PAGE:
‘If There’s a Wire,
There’s a Way’
Navy officials try to shore up security
for a network that is always under attack
By JOHN C. MARCARIO, Assistant Editor
NMCI has four network operations centers — in San Diego,
Norfolk and Quantico, Va., and
Pearl Harbor, Hawaii — where
operators battle potential threats
daily from malware, social media
sites and various attackers trying
to find their way in.
Deets said the sophistication of
the threat has evolved, but the
savvy of the network’s users has
not grown apace.
Sailors entering the service today
are digitally adept, Deets said, but
getting them to understand the vulnerability introduced to the network by using sites such
as Facebook and You Tube can present challenges.
NMCI first allowed users to access social media sites
in summer 2010.
During a June 6 speech at the Institute for Public
Relations’ Strategic Communication Summit, then-Chief of Naval Operations Adm. Gary Roughead said
the Navy made the decision to engage in social media
sites when leaders recognized that, whether they participated or not, there was going to be an ongoing conversation about the Navy and they did not want to be
absent from that conversation.
“Several communities in our Navy, such as our
lawyers and our logistics experts, benefit greatly from
having junior officers maintain Facebook pages and
official blogs for their peers and those considering a
career in the Navy,” said Roughead, who retired in
September. “By doing so, these communities are better
able to support and mentor their entry-level personnel
and, over time, even address some of their attrition and
“And that’s not just a function of social media. It is
an approach, not a technology. It is a benefit of transparency that for far too long has gone largely unrecognized,” he said.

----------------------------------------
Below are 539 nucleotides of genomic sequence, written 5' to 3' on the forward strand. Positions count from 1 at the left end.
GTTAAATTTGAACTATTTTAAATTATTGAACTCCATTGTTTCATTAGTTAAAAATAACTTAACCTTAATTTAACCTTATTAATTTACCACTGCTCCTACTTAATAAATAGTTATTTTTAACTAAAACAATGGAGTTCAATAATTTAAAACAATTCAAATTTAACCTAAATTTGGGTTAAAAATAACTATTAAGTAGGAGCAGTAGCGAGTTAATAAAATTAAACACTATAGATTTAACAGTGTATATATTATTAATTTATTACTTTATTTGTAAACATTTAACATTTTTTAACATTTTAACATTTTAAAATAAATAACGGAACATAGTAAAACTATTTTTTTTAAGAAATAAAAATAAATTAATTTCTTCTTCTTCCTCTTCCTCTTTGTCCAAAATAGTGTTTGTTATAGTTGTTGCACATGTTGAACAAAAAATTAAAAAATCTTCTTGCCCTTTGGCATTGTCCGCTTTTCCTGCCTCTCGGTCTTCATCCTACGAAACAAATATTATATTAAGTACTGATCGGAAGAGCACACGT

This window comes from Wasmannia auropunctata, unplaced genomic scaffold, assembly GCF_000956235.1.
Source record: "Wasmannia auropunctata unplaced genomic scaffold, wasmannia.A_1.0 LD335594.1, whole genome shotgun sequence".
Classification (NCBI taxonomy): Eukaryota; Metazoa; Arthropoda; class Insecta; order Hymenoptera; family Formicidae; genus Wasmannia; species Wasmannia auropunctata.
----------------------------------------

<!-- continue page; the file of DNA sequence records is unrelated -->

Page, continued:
Protecting the Navy-Marine Corps Intranet (NMCI) from internal
and external threats requires constant vigilance.
■ NMCI has 750,000 daily users.
■ In 2010, NMCI users were allowed to access social media sites
through the network for the first time, ushering in a new set of
■ One official said there is not enough funding to keep the network completely secure.
Keeping the Navy-Marine Corps Intranet (NMCI) secure is a daily struggle made more difficult, at
times, by internal threats to the network.
“Historically, unfortunately, user behavior is what gets
us into trouble most of the time. … If there’s a wire, there’s
a way, and the simple, casual plugging in of an unauthorized Universal Serial Bus device, like an iPhone, into the
side of a computer is what we are talking about. Because
with that comes a great potential for malware [malicious
software] and other things to be downloaded to our systems,” said Rear. Adm. Edward Deets III, commander,
Naval Network Warfare Command (NETWARCOM).
NMCI users, all 750,000 of them, send an average of
100 million e-mail messages per month. The network
also has 124 million browser transactions per day. Each
month, NMCI has the capability to block 9 million spam
messages and detects an average of 60 new viruses.
The original NMCI contract with Electronic Data
Systems — now Hewlett Packard (HP) — was signed
in 2000 and the move consolidated some 6,000 networks into a single, secure information technology
(IT) environment. That contract ended in 2010 and a
Continuity of Services Contract was signed with HP
that now has the network owned by the government
and supported by the contractor.